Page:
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Originally published February 17, 2014 at 8:25 PM | Page modified February 19, 2014 at 9:24 PM

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Humane society reports record number of pets saved in 2013

The Humane Society for Seattle/King County says animal adoptions were up in 2013 and the number of pets euthanized was down.

Seattle Times staff reporter

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For the furrier friends in your life, there is good news: The Humane Society for Seattle/King County reports what it calls a record-setting number of saved animals and adoptions in 2013.

Last year, the organization said it “saved” 6,937 animals and recorded 6,403 pet adoptions. The other saved animals were returned to their owners or transferred to other organizations.

These rates are higher than what the organization had seen from 2010 to 2012. In 2012, the organization said it saved 6,044 animals, which included 5,668 adoptions.

The number of animals the society euthanized went down as well.

David Loewe, the society’s CEO, said the improving economy could be inspiring people to get pets.

“The personal future starts to become a little more secure and you start to think about what’s important in your life, and having a companion, four-legged with a wet nose, certainly becomes one of those at the top of the list,” Loewe said.

He said the organization is doing more marketing and new promotions. The number of animals being transferred to the society from other agencies outside of King County is growing as well. These kinds of facilities transferred 2,484 animals to the organization in 2012. Last year, the number jumped to 3,273.

Amanda Walde, a marketing and media-relations associate for the humane society, wrote in an email that last year they “transferred animals in from Eastern Washington, California, and Hawaii.”

For Loewe, one key to saving more pets is getting more adoptions completed.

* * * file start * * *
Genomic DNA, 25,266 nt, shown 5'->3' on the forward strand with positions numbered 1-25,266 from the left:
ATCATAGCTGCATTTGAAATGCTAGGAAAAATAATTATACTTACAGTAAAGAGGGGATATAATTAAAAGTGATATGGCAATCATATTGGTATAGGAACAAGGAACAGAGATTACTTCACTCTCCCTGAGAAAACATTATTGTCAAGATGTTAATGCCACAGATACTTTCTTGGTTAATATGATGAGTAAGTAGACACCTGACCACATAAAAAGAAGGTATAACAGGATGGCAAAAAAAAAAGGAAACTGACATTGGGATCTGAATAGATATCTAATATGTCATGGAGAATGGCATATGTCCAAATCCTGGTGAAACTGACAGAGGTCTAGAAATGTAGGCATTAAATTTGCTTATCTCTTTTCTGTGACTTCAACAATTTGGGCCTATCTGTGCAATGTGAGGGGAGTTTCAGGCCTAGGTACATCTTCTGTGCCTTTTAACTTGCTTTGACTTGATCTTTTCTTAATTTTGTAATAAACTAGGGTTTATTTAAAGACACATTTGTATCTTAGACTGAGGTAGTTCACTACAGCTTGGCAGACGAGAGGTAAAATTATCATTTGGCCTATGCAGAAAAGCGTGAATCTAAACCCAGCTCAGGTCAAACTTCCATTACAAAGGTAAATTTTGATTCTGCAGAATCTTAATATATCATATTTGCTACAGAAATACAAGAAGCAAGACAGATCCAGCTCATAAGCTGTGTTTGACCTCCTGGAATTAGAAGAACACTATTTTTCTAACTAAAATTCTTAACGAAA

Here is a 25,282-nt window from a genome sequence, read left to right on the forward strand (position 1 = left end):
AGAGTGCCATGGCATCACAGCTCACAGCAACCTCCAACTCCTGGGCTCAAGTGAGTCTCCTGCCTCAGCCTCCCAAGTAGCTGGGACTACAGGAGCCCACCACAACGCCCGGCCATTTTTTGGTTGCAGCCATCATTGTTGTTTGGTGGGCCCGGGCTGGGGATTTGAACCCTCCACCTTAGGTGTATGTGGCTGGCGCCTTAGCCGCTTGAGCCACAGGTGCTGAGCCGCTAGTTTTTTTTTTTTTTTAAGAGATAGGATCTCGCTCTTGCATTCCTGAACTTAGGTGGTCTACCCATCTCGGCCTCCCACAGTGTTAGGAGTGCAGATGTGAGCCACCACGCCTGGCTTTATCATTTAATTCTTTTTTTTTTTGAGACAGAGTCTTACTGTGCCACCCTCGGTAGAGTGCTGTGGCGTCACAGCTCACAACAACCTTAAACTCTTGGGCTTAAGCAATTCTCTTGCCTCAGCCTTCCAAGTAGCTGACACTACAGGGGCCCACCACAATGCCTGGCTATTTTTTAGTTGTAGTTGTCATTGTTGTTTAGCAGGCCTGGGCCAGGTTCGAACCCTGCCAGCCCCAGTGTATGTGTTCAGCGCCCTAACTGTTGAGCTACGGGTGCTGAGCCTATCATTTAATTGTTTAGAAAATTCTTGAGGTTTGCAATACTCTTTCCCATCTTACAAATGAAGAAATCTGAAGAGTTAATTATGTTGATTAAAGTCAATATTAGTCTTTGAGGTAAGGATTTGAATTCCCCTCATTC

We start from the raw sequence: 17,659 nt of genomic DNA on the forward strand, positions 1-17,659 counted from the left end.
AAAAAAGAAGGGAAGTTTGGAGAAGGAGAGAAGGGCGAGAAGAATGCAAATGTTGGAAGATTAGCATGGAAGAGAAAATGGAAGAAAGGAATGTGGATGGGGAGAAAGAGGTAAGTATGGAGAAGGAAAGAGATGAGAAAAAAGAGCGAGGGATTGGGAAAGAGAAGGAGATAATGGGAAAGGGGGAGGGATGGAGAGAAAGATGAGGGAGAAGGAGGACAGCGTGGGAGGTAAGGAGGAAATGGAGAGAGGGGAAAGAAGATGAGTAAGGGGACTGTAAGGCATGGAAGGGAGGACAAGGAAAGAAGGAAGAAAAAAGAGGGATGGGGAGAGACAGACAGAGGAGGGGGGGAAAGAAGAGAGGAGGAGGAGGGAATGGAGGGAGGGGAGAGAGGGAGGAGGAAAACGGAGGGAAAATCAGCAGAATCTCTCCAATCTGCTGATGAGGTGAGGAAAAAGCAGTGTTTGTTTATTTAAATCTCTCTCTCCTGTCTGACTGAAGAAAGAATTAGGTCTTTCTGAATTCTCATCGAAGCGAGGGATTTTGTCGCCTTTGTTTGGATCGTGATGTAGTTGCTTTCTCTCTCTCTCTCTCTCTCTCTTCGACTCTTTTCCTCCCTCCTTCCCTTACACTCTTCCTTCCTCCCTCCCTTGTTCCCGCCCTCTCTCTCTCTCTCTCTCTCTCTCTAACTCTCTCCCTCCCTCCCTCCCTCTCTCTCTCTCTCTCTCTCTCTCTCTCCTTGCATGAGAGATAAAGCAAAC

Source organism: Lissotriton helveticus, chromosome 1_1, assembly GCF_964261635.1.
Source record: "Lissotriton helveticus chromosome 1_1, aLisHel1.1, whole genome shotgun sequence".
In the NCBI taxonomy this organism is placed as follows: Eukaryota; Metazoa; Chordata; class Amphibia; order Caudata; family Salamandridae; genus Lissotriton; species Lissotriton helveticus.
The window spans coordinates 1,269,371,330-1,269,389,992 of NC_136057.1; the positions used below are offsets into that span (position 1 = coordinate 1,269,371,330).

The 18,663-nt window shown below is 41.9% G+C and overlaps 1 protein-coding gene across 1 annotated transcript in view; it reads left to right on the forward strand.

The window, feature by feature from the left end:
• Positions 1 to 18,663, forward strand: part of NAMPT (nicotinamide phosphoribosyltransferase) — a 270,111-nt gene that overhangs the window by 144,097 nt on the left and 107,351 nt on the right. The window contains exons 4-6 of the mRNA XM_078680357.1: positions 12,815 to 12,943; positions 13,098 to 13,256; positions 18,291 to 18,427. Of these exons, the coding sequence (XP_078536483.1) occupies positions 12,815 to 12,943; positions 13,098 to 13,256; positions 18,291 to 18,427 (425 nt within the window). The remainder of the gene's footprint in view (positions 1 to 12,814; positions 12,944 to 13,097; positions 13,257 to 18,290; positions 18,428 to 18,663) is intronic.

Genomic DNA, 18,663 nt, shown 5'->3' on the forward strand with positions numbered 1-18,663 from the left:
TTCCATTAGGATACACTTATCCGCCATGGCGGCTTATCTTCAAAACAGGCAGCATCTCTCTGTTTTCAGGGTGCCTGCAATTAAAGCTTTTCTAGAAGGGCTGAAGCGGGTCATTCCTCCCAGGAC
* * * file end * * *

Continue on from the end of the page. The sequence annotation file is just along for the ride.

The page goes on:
“Well, you have to have adoptions to save more,” Loewe said. “So, I mean, that’s the ultimate prize, if you will. By adopting more animals it opens up more space and allows us to take in more animals.”

The Seattle Animal Shelter had a good year as well, according to Don Jordan, the shelter’s director. He said the city of Seattle agency saw a 93 percent save rate in 2013. As someone who has worked for the shelter for more than 20 years, he said he believes this is the best rate it has seen.

The shelter’s save rate, Jordan said, covers animals that are adopted, taken back to their original owners or transferred to other agencies.

But according to figures from the Seattle Animal Shelter, at least since 2009, as the agency’s save rate has gone up, the number of adopted animals has gone down.

In 2009, the agency had a save rate of 82.3 percent and had 2,680 animals adopted. But in 2013, it saw 1,889 animals adopted.

Kara Main-Hester, the manager of volunteer programs and fundraising at the shelter, said this can be attributed to the fact that fewer animals are coming through the shelter’s doors. Some reasons for this, she said, are more spaying and neutering and a culture of “responsible ownership” in the area.

For the shelter, the number of euthanized pets is also going down, with 313 euthanized in 2013 compared with 480 in 2010.

The humane society is also seeing a decrease, with 154 animals euthanized in 2013, compared to 164 in 2012 and 254 in 2011.

Shoanette and Greg Harper recently fell in love with a puppy from the humane society.

The Kirkland couple moved to Washington from Texas a few months ago, and Shoanette Harper said the pet was “kind of a thing for us to be able to start a family even though I’m not pregnant yet.”

The puppy was also a new beginning for the couple, who lost a cat recently.

“We actually used to have a cat, and she passed away; she was 20 years old,” Shoanette Harper said. “And we’ve always loved animals, always, and so we thought we’re not quite ready to do the cat thing again, she was like a kid to us, so we thought we would try a puppy this time.”

Asked if she thought they would keep the puppy, Shoa­nette Harper said, “I think she’s already kept us.”

“Yeah, she chose us,” Greg agreed.

Safiya Merchant: 206-464-2299 or smerchant@seattletimes.com


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